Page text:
Our team is involved in a broad range of research areas from pregnancy and postnatal care, through early childhood programs and up to programs for school-aged children. Increasingly, programs in this field of research are conceptualised as community interventions, targeting multiple groups across multiple settings and our economic evaluation methods seek to match this focus of evaluation and design.
Maternal and child healthDeakin Health Economics
The Economics of maternal and child health research stream at Deakin Health Economics is dedicated to the economic evaluation of maternal and child health interventions, working closely with organisations interested in assessing the cost-effectiveness of their programs.
Trial-based economic evaluations
We focus on micro-economic analysis of population health actions in maternal and child health – especially economic evaluation alongside population health trials. We specialise in partnering with our collaborators including the Murdoch Children’s Research Institute, with whom we are conducting economic evaluation alongside randomised controlled trials of new and improved ways of supporting children. Our evaluations range from preventive to treatment interventions across all areas of maternal and child health and across multiple settings (such as clinical settings, schools and the broader community).
Social return on investment of prevention programs
We conduct longer term cost-benefit or return on investment analysis on multiple family and young people support services, in partnership with Government and other institutions (for example, Parenting Research Centre). Depending on the research interest and research context, we adopt the appropriate economic evaluation frameworks. These include a simple costing of a prevention program to a long-term modelled cost-benefit analyses of the program. For example, we conducted cost-benefit analysis to an Access to Early Learning program to vulnerable families in Victoria, collaborating with the Department of Education and Training or return on investment to a family domestic violence service, in partnership with the Whitehorse City Council.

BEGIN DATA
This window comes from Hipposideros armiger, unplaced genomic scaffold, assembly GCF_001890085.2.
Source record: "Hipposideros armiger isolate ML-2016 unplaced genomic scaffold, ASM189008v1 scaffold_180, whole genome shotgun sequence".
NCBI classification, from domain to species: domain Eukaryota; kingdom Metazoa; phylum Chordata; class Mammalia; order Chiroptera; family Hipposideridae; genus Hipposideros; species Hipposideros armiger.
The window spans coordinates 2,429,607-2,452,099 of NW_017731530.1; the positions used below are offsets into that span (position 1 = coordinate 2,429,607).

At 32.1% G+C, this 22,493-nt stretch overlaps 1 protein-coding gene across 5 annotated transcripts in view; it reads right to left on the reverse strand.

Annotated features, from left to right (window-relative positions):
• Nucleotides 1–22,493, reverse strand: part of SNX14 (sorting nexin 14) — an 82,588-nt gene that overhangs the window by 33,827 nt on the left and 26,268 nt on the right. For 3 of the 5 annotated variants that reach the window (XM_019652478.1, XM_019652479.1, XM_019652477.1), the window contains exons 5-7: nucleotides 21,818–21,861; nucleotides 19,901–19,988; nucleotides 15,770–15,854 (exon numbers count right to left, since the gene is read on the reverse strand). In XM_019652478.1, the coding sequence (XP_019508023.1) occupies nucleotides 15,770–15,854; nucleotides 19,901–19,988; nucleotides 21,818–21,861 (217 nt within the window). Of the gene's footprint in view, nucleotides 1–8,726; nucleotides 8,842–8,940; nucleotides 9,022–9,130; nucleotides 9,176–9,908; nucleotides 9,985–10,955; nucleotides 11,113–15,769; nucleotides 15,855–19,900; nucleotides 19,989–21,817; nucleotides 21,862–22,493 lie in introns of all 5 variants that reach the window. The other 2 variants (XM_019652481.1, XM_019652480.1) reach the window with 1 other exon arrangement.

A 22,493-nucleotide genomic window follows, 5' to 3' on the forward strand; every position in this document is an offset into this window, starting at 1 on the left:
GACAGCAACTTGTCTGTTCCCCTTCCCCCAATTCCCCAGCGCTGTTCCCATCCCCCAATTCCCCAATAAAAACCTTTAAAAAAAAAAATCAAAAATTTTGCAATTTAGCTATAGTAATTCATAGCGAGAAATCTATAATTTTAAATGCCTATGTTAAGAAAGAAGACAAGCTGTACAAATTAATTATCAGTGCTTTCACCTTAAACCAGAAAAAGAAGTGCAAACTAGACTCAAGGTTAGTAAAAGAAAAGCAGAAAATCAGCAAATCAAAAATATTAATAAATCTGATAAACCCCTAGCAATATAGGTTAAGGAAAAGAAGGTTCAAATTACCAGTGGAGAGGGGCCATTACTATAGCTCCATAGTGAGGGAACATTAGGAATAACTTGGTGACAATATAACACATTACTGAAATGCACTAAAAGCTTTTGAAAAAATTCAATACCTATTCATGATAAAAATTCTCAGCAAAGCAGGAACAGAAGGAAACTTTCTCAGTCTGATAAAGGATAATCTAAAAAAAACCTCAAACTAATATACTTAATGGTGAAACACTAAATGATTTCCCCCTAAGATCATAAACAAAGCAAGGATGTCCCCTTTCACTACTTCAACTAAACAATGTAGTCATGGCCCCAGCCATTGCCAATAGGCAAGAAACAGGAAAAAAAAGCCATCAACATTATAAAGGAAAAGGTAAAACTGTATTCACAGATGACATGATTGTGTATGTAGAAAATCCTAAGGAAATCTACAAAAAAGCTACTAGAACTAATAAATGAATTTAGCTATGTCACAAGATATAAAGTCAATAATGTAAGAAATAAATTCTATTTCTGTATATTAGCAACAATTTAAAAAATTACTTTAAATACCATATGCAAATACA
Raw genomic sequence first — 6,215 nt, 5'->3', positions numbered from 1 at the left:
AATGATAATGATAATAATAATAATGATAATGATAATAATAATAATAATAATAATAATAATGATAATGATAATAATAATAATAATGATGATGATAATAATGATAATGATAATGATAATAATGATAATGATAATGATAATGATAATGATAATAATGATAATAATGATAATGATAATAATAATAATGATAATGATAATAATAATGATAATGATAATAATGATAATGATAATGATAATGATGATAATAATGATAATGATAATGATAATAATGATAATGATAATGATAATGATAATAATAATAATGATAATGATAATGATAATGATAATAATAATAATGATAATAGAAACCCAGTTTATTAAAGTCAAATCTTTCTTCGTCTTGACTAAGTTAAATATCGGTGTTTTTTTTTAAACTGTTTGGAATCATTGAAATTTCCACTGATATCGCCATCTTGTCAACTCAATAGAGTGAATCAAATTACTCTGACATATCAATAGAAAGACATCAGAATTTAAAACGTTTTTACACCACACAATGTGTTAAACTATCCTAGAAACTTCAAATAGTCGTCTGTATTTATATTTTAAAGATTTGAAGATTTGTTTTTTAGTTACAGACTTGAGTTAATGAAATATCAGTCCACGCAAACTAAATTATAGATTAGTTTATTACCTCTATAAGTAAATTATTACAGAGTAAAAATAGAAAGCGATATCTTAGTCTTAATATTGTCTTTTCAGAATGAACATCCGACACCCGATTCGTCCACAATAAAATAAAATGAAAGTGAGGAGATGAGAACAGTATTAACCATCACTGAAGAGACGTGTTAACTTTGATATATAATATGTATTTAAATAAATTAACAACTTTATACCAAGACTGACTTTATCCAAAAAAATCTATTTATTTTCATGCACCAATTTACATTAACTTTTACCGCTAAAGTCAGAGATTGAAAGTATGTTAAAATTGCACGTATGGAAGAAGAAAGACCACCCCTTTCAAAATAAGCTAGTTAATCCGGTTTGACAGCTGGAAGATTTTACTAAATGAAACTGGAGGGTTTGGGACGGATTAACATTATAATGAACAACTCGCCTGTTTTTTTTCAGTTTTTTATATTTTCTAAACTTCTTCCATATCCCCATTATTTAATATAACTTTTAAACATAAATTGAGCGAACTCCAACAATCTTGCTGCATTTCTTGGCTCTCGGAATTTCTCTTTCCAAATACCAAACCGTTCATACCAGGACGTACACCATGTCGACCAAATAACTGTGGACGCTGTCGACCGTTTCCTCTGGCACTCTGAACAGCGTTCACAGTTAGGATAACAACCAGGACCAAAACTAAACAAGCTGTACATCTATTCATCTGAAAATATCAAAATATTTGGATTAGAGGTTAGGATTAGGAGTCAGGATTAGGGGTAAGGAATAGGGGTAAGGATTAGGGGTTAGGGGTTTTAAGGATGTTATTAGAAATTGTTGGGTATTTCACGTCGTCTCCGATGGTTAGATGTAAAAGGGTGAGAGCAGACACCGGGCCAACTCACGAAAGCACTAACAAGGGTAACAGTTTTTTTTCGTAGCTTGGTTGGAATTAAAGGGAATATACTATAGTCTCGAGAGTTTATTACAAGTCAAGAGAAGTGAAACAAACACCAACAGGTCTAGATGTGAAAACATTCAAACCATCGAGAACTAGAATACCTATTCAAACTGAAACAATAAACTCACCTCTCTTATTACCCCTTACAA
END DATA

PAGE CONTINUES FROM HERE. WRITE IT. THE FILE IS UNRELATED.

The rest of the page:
Methodological challenges research
We also undertake research which is dedicated to ensuring that the economic methods and techniques used in health economics are appropriate and fit for purpose in the maternal and child health context. Such research is predominantly focused on how to measure family and children health outcomes for economic evaluation. For example, we have recently published a paper examining the performance of a multi-attribute utility (MAUi) health-related quality of life (HRQoL) measure and a non-MAUi HRQoL measure in children with congenital hearing loss or developmental language disorder. We have also collaborated with other researchers to publish a mapping algorithm for use to transform HRQoL scores from a non-MAUi to a MAUi HRQoL measures.
Burden of disease studies
We undertake a broad range of research in which we evaluate economic burden (both costs and HRQoL burden) of a specific health condition (for example, child low language ability) from early childhood to adolescence. We use both nationally representative databases such as the Longitudinal Study of Australian Children, as well as longitudinal language specialist cohort of children with clinical validated language measures (the Early Language in Victoria Study).
Brief examples of our more recent work spanning these areas of research include:
Trial-based economic evaluations:
H Le, L Gold, G Abbott, D Crawford, S McNaughton, C Mhurchu, C Pollard, K Ball (2016), Vol. 159, pp. 83-91, Social science and medicine, Amsterdam, The Netherlands, C1 Economic evaluation of price discounts and skill-building strategies on purchase and consumption of healthy food and beverages: The SHELf randomized controlled trial.
H Le, S Petersen, F Mensah, L Gold, M Wake, S Reilly (2019), pp. 1-7, Value in Health, Amsterdam, The Netherlands, C1 Health-Related Quality of Life in Children With Low Language or Congenital Hearing Loss, as Measured by the PedsQL and Health Utility Index Mark 3
R Sweeney, G Chen, L Gold, F Mensah, M Wake (2019), Quality of Life Research, C1 Mapping PedsQLTM scores onto CHU9D utility scores: estimation, validation and a comparison of alternative instrument versions
Burden of disease studies/reviews:
H Le, L Le, P Nguyen, S Mudiyanselage, P Eadie, F Mensah, E Sciberras, L Gold (2019), pp. 1-23, International Journal of Language and Communication Disorders, London, Eng., C1 Health-related quality of life, service utilization and costs of low language: A systematic review
H Le, L Gold, F Mensah, P Eadie, E Bavin, L Bretherton, S Reilly (2017), Vol. 19, pp. 360-369, International journal of speech-language pathology, Abingdon, Eng., C1 Service utilisation and costs of language impairment in children: the early language in Victoria Australian population-based study
Economics of maternal and child health research stream staff